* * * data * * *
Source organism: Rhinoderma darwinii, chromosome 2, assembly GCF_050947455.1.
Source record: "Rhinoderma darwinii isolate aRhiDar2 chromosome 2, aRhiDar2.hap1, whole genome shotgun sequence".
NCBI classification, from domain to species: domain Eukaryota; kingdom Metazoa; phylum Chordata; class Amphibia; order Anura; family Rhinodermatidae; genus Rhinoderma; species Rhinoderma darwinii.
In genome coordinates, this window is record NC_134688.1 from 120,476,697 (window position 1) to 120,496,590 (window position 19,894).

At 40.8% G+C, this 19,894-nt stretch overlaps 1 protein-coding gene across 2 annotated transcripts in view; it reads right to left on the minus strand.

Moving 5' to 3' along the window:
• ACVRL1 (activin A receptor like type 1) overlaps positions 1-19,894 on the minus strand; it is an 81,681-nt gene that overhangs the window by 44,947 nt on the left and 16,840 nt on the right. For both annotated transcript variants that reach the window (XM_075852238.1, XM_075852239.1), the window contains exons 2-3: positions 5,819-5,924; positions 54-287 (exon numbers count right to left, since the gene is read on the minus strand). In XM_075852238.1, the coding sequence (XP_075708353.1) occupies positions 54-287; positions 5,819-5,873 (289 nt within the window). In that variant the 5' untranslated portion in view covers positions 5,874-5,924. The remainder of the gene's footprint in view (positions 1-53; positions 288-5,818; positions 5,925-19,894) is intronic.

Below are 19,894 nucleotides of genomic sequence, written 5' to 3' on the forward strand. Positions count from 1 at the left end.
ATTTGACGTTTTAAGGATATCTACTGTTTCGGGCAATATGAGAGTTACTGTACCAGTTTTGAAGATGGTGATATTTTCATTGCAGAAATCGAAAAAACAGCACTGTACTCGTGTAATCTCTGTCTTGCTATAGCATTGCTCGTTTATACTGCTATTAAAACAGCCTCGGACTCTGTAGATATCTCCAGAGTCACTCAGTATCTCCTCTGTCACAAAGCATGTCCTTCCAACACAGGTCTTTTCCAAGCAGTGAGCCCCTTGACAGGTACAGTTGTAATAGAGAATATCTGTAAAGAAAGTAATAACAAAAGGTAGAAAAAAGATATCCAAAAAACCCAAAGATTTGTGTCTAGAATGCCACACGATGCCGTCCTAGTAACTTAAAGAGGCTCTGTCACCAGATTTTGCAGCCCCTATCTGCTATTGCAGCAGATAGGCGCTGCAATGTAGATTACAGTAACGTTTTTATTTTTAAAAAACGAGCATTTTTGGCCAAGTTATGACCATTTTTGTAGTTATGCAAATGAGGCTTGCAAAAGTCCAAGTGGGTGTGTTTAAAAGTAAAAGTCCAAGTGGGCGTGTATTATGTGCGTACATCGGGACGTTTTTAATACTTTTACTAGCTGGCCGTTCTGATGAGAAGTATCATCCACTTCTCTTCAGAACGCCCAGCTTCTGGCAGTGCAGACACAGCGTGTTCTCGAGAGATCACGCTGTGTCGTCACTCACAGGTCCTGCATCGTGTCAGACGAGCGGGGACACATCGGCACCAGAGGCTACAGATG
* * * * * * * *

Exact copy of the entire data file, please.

Source organism: Rhinoderma darwinii, chromosome 2, assembly GCF_050947455.1.
Source record: "Rhinoderma darwinii isolate aRhiDar2 chromosome 2, aRhiDar2.hap1, whole genome shotgun sequence".
NCBI classification, from domain to species: domain Eukaryota; kingdom Metazoa; phylum Chordata; class Amphibia; order Anura; family Rhinodermatidae; genus Rhinoderma; species Rhinoderma darwinii.
In genome coordinates, this window is record NC_134688.1 from 120,476,697 (window position 1) to 120,496,590 (window position 19,894).

At 40.8% G+C, this 19,894-nt stretch overlaps 1 protein-coding gene across 2 annotated transcripts in view; it reads right to left on the minus strand.

Moving 5' to 3' along the window:
• ACVRL1 (activin A receptor like type 1) overlaps positions 1-19,894 on the minus strand; it is an 81,681-nt gene that overhangs the window by 44,947 nt on the left and 16,840 nt on the right. For both annotated transcript variants that reach the window (XM_075852238.1, XM_075852239.1), the window contains exons 2-3: positions 5,819-5,924; positions 54-287 (exon numbers count right to left, since the gene is read on the minus strand). In XM_075852238.1, the coding sequence (XP_075708353.1) occupies positions 54-287; positions 5,819-5,873 (289 nt within the window). In that variant the 5' untranslated portion in view covers positions 5,874-5,924. The remainder of the gene's footprint in view (positions 1-53; positions 288-5,818; positions 5,925-19,894) is intronic.

Below are 19,894 nucleotides of genomic sequence, written 5' to 3' on the forward strand. Positions count from 1 at the left end.
ATTTGACGTTTTAAGGATATCTACTGTTTCGGGCAATATGAGAGTTACTGTACCAGTTTTGAAGATGGTGATATTTTCATTGCAGAAATCGAAAAAACAGCACTGTACTCGTGTAATCTCTGTCTTGCTATAGCATTGCTCGTTTATACTGCTATTAAAACAGCCTCGGACTCTGTAGATATCTCCAGAGTCACTCAGTATCTCCTCTGTCACAAAGCATGTCCTTCCAACACAGGTCTTTTCCAAGCAGTGAGCCCCTTGACAGGTACAGTTGTAATAGAGAATATCTGTAAAGAAAGTAATAACAAAAGGTAGAAAAAAGATATCCAAAAAACCCAAAGATTTGTGTCTAGAATGCCACACGATGCCGTCCTAGTAACTTAAAGAGGCTCTGTCACCAGATTTTGCAGCCCCTATCTGCTATTGCAGCAGATAGGCGCTGCAATGTAGATTACAGTAACGTTTTTATTTTTAAAAAACGAGCATTTTTGGCCAAGTTATGACCATTTTTGTAGTTATGCAAATGAGGCTTGCAAAAGTCCAAGTGGGTGTGTTTAAAAGTAAAAGTCCAAGTGGGCGTGTATTATGTGCGTACATCGGGACGTTTTTAATACTTTTACTAGCTGGCCGTTCTGATGAGAAGTATCATCCACTTCTCTTCAGAACGCCCAGCTTCTGGCAGTGCAGACACAGCGTGTTCTCGAGAGATCACGCTGTGTCGTCACTCACAGGTCCTGCATCGTGTCAGACGAGCGGGGACACATCGGCACCAGAGGCTACAGATG